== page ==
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In addition, head trainer Robert Garcia lives in Oxnard and would regularly make the five-hour drive up Highway 101 to supervise sparring. Upon learning Donaire had come back to Undisputed, Garcia was relieved.
“There’s a lot of distractions [in Las Vegas],” Garcia said. “He was basically training by himself when I wasn’t there, so it makes a big difference. When I’m not here, I know he’s got Bazzel, he’s got Brian, and everybody here that are pushing him, and that’s what he needed. This is the best place for him to do camp.”
Returning to an optimal environment to get ready for Mathebula (26-3-2, 14 KOs) could not have come at a better time. In a departure from other opponents, the IBF titleholder from South Africa will enjoy nearly five inches in height over Donaire, his WBO counterpart who checks in at a little over 5’5’’.
As a result, Garcia has hired taller sparring partners and has had to formulate a gameplan to address the angular discrepancy.
“This is a rare occasion where the other guy is taller than me, and I didn’t believe it at first when my manager Cameron Dunkin said he’s a legit 5’10’’, but I saw the tape, and he was,” Donaire said about Mathebula. “The guys Robert’s been bringing in are not only taller, but bigger, too, so I really get pushed to be at my best.”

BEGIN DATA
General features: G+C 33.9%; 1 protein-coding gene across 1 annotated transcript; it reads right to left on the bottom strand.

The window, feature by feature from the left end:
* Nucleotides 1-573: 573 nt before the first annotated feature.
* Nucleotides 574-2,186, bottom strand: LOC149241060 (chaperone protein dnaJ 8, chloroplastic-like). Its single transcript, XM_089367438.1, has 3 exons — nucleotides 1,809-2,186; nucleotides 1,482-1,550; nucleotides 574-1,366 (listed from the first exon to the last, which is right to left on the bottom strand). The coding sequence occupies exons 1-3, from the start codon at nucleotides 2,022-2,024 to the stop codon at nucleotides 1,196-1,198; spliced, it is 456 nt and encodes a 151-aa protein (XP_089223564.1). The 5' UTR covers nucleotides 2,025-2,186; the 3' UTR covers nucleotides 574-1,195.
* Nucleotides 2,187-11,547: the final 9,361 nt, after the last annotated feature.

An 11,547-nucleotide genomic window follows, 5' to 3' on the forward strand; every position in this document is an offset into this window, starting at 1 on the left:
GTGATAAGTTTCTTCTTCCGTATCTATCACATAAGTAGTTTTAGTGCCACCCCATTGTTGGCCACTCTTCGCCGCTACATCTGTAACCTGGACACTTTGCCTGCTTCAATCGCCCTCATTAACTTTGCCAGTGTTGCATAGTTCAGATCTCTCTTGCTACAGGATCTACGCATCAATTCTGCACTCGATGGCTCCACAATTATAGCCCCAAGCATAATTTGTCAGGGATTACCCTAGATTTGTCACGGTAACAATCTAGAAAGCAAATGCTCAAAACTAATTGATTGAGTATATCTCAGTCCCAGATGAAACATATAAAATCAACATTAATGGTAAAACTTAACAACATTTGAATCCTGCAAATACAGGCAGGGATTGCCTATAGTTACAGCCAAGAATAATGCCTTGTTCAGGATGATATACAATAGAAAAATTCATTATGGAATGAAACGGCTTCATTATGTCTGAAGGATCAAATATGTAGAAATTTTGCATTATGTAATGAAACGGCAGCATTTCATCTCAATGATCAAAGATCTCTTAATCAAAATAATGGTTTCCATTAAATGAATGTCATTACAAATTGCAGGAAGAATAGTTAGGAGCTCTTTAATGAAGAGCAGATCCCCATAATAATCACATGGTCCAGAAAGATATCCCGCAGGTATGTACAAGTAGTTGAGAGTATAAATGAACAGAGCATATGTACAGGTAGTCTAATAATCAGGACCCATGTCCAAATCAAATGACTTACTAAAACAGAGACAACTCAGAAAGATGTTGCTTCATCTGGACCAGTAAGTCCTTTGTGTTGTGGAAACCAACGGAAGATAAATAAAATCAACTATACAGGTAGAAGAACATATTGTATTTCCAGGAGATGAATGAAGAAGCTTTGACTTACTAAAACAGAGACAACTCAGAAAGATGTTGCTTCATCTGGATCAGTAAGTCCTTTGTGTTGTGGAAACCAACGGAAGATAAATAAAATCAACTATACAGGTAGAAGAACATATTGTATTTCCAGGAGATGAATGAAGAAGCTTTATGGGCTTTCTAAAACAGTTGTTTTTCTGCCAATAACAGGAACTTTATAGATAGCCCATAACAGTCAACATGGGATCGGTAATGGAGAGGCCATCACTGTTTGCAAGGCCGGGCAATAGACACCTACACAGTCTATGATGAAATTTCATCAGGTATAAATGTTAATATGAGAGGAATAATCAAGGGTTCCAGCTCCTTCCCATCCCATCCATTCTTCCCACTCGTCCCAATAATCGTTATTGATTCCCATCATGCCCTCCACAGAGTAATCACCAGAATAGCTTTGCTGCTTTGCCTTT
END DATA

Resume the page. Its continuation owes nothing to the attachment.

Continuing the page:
In recent weeks, Donaire has not only focused on neutralizing his foes’ natural advantages in the ring, but also any artificial ones they could gain outside of it. With Conte by his side on “Chronicle Live” three weeks ago, he announced that he would become the first professional boxer to enroll in year-round random drug testing.
“He’s leading by example,” Conte said. “I believe his real reason is he’d like to show his fans he’s clean, he has nothing to hide, and I think it’s a great statement for a fighter to make for his fan base.”
Due to scheduling conflicts, the Voluntary Anti-Doping Association (VADA) will not begin administering the program until Donaire’s next fight. In the big picture, however, setting a precedent for other fighters would cement a stellar legacy beyond the momentous accomplishment of defeating Mathebula for his sixth world title belt in four weight divisions.
“Right now the main task ahead of me is beating Mathebula on July 7 and nothing else,” Donaire said. “But with everything going on in boxing, I want people to know that it doesn’t matter what time, day, or place, if you want to test me, I’m ready.”
After watching Donaire sign autographs and pose for pictures with every last fan in the building, he put his latest choice in perspective.
“I’m here, I’m fair, and coming from the Bay Area where we’re always fighting for respect, I know I’m a clean fighter,” he said. “I want to show the fans. I want to show the kids. I think in the end, it’s good for boxing.”